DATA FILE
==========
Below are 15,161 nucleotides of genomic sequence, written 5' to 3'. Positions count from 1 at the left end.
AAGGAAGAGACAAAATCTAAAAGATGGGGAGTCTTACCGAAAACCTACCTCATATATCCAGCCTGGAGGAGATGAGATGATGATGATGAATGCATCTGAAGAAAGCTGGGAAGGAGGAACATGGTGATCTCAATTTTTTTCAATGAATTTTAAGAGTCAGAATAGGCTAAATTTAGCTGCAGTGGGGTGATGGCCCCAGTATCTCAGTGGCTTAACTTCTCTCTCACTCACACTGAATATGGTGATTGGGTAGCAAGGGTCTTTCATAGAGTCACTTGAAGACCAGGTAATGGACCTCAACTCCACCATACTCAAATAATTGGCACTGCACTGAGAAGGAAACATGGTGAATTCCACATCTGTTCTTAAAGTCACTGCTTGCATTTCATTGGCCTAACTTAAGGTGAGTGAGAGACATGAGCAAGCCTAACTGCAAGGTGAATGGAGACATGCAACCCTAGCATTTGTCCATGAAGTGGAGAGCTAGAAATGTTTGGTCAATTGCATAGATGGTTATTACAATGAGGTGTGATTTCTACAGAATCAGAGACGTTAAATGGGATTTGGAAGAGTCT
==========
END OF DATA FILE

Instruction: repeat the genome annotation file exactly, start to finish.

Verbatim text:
Below are 15,161 nucleotides of genomic sequence, written 5' to 3'. Positions count from 1 at the left end.
AAGGAAGAGACAAAATCTAAAAGATGGGGAGTCTTACCGAAAACCTACCTCATATATCCAGCCTGGAGGAGATGAGATGATGATGATGAATGCATCTGAAGAAAGCTGGGAAGGAGGAACATGGTGATCTCAATTTTTTTCAATGAATTTTAAGAGTCAGAATAGGCTAAATTTAGCTGCAGTGGGGTGATGGCCCCAGTATCTCAGTGGCTTAACTTCTCTCTCACTCACACTGAATATGGTGATTGGGTAGCAAGGGTCTTTCATAGAGTCACTTGAAGACCAGGTAATGGACCTCAACTCCACCATACTCAAATAATTGGCACTGCACTGAGAAGGAAACATGGTGAATTCCACATCTGTTCTTAAAGTCACTGCTTGCATTTCATTGGCCTAACTTAAGGTGAGTGAGAGACATGAGCAAGCCTAACTGCAAGGTGAATGGAGACATGCAACCCTAGCATTTGTCCATGAAGTGGAGAGCTAGAAATGTTTGGTCAATTGCATAGATGGTTATTACAATGAGGTGTGATTTCTACAGAATCAGAGACGTTAAATGGGATTTGGAAGAGTCT